The coaches would talk about how all they needed to be were the St. Louis Rams of a few years ago, a team with a dominating offense and a defense that was ranked somewhere around 15th out of 32 teams. The problem was, the Seahawks weren't even close to being what those Rams teams were. Instead, the defense was in the 20s.

Last year it finished 26th.

This was the first thing Tim Ruskell, the team's new president of football operations, noticed when he arrived last winter. Springs's words had become obvious to everyone. The Seahawks could score but they couldn't stop anybody.

"You knew you had a great football team and it was lopsided," Ruskell said. "It was all on the offensive side."

So Ruskell met with the defensive coaches and asked what they thought was missing. The response came quickly. There was no consistency. Players would miss practices, they'd duck out of training camp sessions, they would claim injuries some suspected weren't there. And as players fell off, the defense fell apart.

"The problem was they lacked an identity," Ruskell said. "They lacked a quarterback for the defense. Usually that comes from the middle linebacker spot."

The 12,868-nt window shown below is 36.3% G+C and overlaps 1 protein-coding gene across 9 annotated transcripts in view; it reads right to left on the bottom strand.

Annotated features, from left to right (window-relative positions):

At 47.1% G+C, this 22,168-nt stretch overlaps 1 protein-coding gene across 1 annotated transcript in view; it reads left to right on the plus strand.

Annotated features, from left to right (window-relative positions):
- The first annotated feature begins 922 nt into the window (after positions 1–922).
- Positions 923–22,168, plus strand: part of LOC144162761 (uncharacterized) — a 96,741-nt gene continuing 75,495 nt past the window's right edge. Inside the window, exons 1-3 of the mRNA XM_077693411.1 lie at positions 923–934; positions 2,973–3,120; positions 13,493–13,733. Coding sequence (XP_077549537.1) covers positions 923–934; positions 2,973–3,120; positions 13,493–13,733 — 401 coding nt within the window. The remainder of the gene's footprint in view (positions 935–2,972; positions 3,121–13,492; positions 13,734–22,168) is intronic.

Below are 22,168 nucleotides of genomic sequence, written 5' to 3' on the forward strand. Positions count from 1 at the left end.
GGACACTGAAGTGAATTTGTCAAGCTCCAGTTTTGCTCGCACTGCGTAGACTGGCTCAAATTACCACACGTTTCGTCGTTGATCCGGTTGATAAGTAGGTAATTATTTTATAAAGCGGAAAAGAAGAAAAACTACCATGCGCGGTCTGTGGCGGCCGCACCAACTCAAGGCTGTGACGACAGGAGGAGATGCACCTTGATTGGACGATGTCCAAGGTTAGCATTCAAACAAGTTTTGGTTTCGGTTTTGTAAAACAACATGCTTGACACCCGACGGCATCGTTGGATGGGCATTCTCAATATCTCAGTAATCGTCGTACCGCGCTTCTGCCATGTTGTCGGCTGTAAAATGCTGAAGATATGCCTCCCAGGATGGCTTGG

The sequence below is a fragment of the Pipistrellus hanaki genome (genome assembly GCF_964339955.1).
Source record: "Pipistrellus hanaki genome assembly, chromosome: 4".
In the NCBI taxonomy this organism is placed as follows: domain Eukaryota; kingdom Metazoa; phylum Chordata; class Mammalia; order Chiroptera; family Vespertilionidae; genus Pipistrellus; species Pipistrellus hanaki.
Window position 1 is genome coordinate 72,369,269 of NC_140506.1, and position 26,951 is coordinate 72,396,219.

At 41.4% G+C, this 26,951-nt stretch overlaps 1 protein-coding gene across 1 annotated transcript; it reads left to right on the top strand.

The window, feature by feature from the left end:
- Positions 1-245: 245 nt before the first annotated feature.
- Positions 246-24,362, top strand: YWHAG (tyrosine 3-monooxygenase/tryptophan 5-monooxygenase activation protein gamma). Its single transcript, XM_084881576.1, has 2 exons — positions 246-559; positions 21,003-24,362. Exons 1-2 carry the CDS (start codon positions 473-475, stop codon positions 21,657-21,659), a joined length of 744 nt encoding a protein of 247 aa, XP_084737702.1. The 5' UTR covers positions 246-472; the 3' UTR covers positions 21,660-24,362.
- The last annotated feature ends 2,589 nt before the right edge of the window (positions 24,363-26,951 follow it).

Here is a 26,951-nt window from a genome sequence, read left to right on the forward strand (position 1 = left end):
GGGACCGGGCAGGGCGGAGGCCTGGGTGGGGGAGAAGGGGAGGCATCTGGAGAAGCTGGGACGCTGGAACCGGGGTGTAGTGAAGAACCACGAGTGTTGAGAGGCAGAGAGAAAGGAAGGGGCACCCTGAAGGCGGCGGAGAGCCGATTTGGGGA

Perhaps in a fitting indictment of the Seahawks defensive problems, they had not had the same player start two straight years at middle linebacker since Dean Wells in 1997 and 1998.

But there were other problems. The defense's best player, Anthony Simmons, had become unreliable. Chad Brown, the star linebacker, had broken down. The defensive line seemed unable to tackle anyone. The first-round selection in 2004 -- a defensive tackle, Marcus Tubbs -- missed much of the year and appeared overwhelmed.

Which is what makes this season so remarkable. As rundown and beaten Seattle's defense looked last year, it has been everything but this season.